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John Berry Fishing Report 2/03/2011


John Berry

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JOHN BERRY FISHING REPORT 2/03/2011

During the past week, we have had a minor ice/snow event, extremely frigid temperatures and ferocious winds (to include lake wind advisories and wind chill advisories). The lake level at Bull Shoals Dam remained steady at six and seven tenths feet below power pool of 654.00 feet. This is forty seven and seven tenths feet below the top of flood pool. Up stream, Table Rock Lake fell two tenths of a foot to rest at eight and seven tenths feet below power pool or twenty four and seven tenths feet below the top of flood pool. Beaver Lake fell two tenths of a foot to rest at ten feet below power pool or nineteen and six tenths feet below the top of flood pool. On the White, we had a significant period of no generation (five days) followed by heavy generation punctuated with brief periods of wadable water. Norfork Lake fell eight tenths of a foot to rest at ten and three tenths feet below power pool of 552.00 feet or thirty eight and three tenths feet below the top of flood pool. On the Norfork, we have had a similar pattern with heavy generation and significant wadable water. All of the lakes on the White River System are lower than we have seen them for several years and we should receive more wadable water. The heavy generation we had for the past few weeks was due to the increased power demands brought on by the frigid temperatures.

The Catch and Release section below Bull Shoals Dam was closed from November 1, 2010 to January 31, 2011 to accommodate the brown trout spawn. The State Park from the bottom of the Catch and Release section down to the wing wall was seasonal Catch and Release for the same period. These sections are now open. These trout have not been fished over for three months; they have finished their spawn and are ready to feed. There are spawning beds in various locations. Please try to avoid these areas. On high water, do not drag chains through them. On low water, carefully wade around them.

The fishing has been good for those anglers willing to brave the elements. The hot spot has been Rim Shoals on low water. On sunny afternoons there have been some excellent midge hatches. Before the hatch, the hot fly has been red zebra midges in size 18-20. Once they start coming off, the hot fly has been Dan’s turkey tail emerger. Once the water rose the hot fly was a pink San Juan worm with a midge dropper.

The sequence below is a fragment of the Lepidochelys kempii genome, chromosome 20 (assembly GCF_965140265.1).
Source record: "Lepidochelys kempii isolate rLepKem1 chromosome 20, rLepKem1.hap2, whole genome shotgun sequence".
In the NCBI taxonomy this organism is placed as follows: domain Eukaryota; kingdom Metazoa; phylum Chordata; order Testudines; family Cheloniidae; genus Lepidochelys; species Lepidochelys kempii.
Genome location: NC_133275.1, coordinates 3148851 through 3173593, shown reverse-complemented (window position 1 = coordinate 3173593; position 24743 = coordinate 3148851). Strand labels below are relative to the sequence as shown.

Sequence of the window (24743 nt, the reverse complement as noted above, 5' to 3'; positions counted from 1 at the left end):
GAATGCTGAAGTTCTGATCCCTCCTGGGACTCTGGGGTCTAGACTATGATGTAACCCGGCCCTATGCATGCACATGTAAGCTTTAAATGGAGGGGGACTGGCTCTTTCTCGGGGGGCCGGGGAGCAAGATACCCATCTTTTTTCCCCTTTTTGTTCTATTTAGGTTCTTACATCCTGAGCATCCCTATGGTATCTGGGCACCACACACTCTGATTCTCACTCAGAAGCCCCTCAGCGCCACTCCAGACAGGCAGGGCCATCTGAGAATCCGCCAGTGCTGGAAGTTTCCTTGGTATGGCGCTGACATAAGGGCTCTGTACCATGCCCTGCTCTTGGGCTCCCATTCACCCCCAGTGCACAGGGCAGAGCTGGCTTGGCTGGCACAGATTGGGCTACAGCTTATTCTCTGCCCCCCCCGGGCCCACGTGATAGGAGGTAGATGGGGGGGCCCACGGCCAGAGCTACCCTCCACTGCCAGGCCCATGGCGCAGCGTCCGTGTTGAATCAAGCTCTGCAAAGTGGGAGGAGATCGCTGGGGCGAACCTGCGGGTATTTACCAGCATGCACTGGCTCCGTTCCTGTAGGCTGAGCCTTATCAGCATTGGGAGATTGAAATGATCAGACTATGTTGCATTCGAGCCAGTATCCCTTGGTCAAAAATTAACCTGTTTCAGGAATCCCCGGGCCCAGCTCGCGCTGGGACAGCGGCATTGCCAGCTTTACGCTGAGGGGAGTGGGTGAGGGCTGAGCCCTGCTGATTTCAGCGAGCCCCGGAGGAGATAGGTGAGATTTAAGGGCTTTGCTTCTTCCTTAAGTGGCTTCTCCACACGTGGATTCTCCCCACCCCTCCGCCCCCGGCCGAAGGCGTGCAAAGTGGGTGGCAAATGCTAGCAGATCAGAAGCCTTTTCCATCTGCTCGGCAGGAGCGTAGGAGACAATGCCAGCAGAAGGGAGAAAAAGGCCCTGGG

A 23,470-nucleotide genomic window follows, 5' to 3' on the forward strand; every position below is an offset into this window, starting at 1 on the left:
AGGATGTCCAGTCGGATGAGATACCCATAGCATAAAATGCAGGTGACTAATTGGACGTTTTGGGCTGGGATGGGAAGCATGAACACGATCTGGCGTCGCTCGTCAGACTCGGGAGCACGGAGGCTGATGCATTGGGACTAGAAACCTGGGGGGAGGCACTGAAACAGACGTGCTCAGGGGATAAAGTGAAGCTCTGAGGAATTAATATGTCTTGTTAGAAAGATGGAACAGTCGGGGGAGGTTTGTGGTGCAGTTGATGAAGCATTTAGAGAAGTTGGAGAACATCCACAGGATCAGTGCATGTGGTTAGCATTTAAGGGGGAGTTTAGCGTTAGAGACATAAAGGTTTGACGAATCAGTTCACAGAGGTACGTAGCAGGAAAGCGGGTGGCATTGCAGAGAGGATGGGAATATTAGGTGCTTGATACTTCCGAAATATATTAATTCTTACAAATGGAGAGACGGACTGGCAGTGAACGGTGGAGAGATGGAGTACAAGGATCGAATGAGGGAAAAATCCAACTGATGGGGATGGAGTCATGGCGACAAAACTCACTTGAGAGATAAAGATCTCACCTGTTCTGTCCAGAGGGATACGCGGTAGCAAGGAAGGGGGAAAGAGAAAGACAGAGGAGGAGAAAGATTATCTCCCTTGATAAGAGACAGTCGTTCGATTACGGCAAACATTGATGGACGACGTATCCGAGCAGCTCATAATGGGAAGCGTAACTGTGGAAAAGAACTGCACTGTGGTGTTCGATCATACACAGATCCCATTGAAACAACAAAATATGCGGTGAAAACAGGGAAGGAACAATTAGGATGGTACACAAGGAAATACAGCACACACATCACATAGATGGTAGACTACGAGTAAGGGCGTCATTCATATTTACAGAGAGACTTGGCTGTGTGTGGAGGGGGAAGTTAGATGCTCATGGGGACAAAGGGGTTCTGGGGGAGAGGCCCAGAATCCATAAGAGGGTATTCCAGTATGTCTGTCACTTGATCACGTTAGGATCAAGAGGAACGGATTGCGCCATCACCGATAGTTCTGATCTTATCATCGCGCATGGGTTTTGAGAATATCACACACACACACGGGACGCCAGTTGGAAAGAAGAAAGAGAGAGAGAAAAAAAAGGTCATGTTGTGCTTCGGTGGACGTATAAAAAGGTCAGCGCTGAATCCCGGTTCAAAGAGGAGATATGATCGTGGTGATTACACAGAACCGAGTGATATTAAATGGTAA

With the cold weather, the lake temperatures are near those required for a shad kill. The lake levels are much lower than the last few years at this time, which could affect generation levels. Our best bet for a shad kill will be mid to late February.

On the higher flows, the most consistent technique to catch the big browns has been to bang the bank and any heavy cover with large streamers. The hot flies have been zoo cougars, circus peanuts and sex dungeons cast on two hundred fifty grain lines or heavier. Be sure and pinch down the barbs on these big flies. If you duff a cast and have to remove one of them from yourself, it could be painful.To toss this rig all day is heavy work and you will need a stiff eight weight rod and heavy tippet, at least 3X.

Crooked Creek and the Buffalo River are low and clear. The water temperature is low and the small mouths are not active. Carefully check the water level before entering Crooked Creek or the Buffalo River. There are no dams on these streams. They both have large drainages and are prone to flooding during and following any rain event. The water can rise very quickly.

The Norfork has continued to fish well this week. There have been few anglers. We have had wadable water just about every day but the weather has kept most anglers at home sitting by the fire. There have been some spectacular midge hatches. Try black zebra midges in size twenty or olive Norfork bead heads the same size. Dan’s turkey tail emerger has been the hot fly and several anglers have had substantial success with size twenty parachute Adams. On high water, try brightly colored San Juan worms (cerise and hot pink) or egg patterns (orange and peach).

Dry Run Creek has been abandoned. The brutal weather has kept everyone from fishing here. It has been too cold to take the kids out. Wait for some nice weather before bringing the out. It is important that your first efforts be positive ones.

The water level on the Spring River is very low and clear. Be sure and wear cleated boots and carry a wading staff. There is a lot of bedrock that can get very slick. The hot spot has been downstream from the dam Three access. The hot flies have been olive woolly buggers with a bit of flash, cerise San Juan worms and pheasant tail nymphs.

Remember that the White and Norfork Rivers are infected with didymo, an invasive alga. Be sure and thoroughly clean and dry your waders (especially the felt soles on wading boots) before using them in any other water. Many manufacturers are now making rubber soled wading boots that are easier to clean and are not as likely to harbor didymo.

Practice water safety and always check conditions before you leave home.

John Berry is a fly fishing guide in Cotter, Arkansas and has fished our local streams for over twenty five years.

John Berry

OAF CONTRIBUTOR

Fly Fishing For Trout

(870)435-2169

http://www.berrybrothersguides.com

berrybrothers@infodash.com

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I snuck off for a quick trip on low water on the White River at BSSP with the flyrod. I got 20 to hand in just over an hour. I had another 10 or so hooked up, but that's the beauty of barbless, right. Mostly bows, but a few beautiful browns. Nothing over 16 inches, but some healthy chunks to be sure.

Every Saint has a past, every Sinner has a future. On Instagram @hamneedstofish

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